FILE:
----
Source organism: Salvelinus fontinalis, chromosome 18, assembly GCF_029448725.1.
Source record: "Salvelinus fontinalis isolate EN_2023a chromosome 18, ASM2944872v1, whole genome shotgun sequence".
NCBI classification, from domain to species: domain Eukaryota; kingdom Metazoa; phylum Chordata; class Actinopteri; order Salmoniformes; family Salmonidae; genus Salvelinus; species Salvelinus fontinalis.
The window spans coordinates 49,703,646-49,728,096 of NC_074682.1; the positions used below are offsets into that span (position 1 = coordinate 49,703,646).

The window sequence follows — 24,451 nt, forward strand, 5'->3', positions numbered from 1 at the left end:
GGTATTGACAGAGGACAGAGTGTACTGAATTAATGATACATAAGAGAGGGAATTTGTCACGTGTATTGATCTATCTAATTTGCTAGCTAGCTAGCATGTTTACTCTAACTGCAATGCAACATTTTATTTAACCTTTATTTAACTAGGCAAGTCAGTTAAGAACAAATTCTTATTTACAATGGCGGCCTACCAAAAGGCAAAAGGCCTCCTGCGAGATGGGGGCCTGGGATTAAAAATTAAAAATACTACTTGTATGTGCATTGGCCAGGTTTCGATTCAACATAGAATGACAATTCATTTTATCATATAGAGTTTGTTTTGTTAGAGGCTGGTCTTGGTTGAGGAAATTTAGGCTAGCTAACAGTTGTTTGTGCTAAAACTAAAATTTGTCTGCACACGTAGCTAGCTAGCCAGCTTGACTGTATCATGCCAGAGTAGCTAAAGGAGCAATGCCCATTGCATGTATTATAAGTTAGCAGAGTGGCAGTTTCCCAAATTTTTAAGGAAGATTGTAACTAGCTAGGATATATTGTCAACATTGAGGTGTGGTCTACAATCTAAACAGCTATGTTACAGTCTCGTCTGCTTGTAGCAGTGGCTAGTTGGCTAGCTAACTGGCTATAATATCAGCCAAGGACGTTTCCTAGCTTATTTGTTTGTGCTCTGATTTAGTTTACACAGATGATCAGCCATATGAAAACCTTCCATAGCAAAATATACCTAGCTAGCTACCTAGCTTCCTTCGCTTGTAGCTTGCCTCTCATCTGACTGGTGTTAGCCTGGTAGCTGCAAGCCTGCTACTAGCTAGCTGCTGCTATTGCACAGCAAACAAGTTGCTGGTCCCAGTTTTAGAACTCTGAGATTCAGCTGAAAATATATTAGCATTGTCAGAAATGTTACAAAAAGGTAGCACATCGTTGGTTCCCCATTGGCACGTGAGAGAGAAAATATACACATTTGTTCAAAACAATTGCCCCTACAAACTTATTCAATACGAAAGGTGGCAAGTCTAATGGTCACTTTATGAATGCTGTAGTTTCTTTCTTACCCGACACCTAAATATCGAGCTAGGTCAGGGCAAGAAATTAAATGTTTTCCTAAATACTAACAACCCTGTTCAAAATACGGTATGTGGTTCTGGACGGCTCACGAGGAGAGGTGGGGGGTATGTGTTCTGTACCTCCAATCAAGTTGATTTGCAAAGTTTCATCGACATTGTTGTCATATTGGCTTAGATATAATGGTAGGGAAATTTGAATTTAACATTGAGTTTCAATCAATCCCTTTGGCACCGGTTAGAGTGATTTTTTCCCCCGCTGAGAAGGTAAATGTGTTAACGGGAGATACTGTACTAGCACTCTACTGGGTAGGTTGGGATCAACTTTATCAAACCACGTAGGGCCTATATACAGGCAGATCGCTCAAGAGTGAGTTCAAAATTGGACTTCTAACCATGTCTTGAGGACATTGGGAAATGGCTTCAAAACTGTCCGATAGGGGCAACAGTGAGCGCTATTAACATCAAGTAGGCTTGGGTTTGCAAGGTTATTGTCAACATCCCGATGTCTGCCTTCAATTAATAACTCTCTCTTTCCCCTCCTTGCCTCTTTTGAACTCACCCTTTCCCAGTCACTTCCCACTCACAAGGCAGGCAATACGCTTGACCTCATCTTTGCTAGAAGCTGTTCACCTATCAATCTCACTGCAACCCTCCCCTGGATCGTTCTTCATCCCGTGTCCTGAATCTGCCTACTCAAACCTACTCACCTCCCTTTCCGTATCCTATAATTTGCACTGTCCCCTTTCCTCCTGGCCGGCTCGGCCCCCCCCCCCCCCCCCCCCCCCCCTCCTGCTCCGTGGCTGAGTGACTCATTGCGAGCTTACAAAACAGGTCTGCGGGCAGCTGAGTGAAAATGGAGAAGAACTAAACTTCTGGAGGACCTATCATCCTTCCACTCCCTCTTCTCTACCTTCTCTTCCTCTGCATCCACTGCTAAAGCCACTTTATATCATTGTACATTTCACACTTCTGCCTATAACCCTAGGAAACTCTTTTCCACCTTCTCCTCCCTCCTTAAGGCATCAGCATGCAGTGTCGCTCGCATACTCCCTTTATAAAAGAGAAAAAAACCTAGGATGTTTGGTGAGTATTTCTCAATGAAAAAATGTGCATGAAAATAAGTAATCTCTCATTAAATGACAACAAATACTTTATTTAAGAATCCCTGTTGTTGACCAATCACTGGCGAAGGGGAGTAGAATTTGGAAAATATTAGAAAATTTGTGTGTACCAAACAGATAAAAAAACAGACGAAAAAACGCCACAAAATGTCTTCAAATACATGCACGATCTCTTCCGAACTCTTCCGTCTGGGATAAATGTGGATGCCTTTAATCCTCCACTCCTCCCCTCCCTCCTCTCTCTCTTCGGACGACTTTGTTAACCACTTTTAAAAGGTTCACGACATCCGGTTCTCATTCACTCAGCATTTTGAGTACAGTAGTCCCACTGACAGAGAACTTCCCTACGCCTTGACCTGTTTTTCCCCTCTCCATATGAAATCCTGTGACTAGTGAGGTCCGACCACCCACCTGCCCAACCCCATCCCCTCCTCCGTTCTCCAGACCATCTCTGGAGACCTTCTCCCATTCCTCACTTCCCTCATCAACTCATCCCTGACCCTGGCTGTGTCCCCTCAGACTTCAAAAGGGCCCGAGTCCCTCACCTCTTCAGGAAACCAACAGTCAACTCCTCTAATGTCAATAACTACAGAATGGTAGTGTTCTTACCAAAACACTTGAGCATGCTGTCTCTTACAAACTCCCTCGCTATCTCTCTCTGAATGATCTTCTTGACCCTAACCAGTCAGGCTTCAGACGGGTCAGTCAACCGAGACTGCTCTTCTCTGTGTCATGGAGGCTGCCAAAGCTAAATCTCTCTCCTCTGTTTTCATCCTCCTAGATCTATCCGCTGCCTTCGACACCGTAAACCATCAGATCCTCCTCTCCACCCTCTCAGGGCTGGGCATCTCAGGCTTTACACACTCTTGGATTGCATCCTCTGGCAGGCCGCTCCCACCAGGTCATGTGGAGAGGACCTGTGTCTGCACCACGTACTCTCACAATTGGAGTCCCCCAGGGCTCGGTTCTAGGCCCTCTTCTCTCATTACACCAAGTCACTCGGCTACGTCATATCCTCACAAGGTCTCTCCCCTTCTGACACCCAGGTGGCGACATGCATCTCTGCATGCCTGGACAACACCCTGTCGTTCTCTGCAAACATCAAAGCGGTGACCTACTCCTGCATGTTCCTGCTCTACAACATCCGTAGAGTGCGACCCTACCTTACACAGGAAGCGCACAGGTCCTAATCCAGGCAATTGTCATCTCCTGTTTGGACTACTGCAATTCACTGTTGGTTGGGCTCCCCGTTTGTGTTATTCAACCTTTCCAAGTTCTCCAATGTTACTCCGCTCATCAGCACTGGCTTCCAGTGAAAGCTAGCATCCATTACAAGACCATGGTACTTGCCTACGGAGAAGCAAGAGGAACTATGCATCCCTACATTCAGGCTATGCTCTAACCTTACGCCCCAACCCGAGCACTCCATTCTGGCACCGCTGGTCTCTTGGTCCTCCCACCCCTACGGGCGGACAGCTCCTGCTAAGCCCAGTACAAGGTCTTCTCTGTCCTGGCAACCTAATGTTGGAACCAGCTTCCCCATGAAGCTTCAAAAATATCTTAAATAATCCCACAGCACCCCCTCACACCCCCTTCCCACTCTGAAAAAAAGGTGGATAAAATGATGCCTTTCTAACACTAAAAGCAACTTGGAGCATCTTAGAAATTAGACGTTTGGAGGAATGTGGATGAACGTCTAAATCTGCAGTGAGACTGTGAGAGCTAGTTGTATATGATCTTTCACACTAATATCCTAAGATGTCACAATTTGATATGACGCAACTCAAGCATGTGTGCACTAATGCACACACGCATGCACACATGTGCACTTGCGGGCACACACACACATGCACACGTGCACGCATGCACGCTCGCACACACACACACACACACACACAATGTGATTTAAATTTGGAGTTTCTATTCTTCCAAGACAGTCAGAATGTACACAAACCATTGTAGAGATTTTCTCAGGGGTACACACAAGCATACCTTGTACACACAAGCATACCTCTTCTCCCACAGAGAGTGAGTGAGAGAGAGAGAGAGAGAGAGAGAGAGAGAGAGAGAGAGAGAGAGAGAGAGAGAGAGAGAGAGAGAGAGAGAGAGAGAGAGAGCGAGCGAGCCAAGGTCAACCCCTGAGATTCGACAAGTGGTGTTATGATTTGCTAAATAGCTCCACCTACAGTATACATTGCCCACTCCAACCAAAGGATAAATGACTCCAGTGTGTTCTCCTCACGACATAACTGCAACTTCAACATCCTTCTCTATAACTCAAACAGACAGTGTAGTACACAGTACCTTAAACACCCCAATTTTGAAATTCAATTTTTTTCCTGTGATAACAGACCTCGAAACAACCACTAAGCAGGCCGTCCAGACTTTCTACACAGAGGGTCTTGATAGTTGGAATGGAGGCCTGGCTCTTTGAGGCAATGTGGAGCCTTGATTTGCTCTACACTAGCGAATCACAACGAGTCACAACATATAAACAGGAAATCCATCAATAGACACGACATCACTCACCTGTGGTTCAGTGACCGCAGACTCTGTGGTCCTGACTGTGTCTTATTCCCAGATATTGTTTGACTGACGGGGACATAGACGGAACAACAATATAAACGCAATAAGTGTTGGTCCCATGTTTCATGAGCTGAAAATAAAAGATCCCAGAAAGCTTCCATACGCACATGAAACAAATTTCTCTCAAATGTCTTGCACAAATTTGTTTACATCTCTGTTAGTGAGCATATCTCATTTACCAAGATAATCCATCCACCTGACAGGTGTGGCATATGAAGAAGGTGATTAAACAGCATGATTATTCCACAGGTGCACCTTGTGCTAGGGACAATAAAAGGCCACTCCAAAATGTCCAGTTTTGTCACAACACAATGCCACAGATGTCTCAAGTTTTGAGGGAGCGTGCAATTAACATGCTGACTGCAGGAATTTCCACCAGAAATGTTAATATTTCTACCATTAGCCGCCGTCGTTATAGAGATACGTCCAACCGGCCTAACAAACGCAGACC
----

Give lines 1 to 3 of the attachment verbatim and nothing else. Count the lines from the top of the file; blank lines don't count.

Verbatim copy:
Source organism: Salvelinus fontinalis, chromosome 18, assembly GCF_029448725.1.
Source record: "Salvelinus fontinalis isolate EN_2023a chromosome 18, ASM2944872v1, whole genome shotgun sequence".
NCBI classification, from domain to species: domain Eukaryota; kingdom Metazoa; phylum Chordata; class Actinopteri; order Salmoniformes; family Salmonidae; genus Salvelinus; species Salvelinus fontinalis.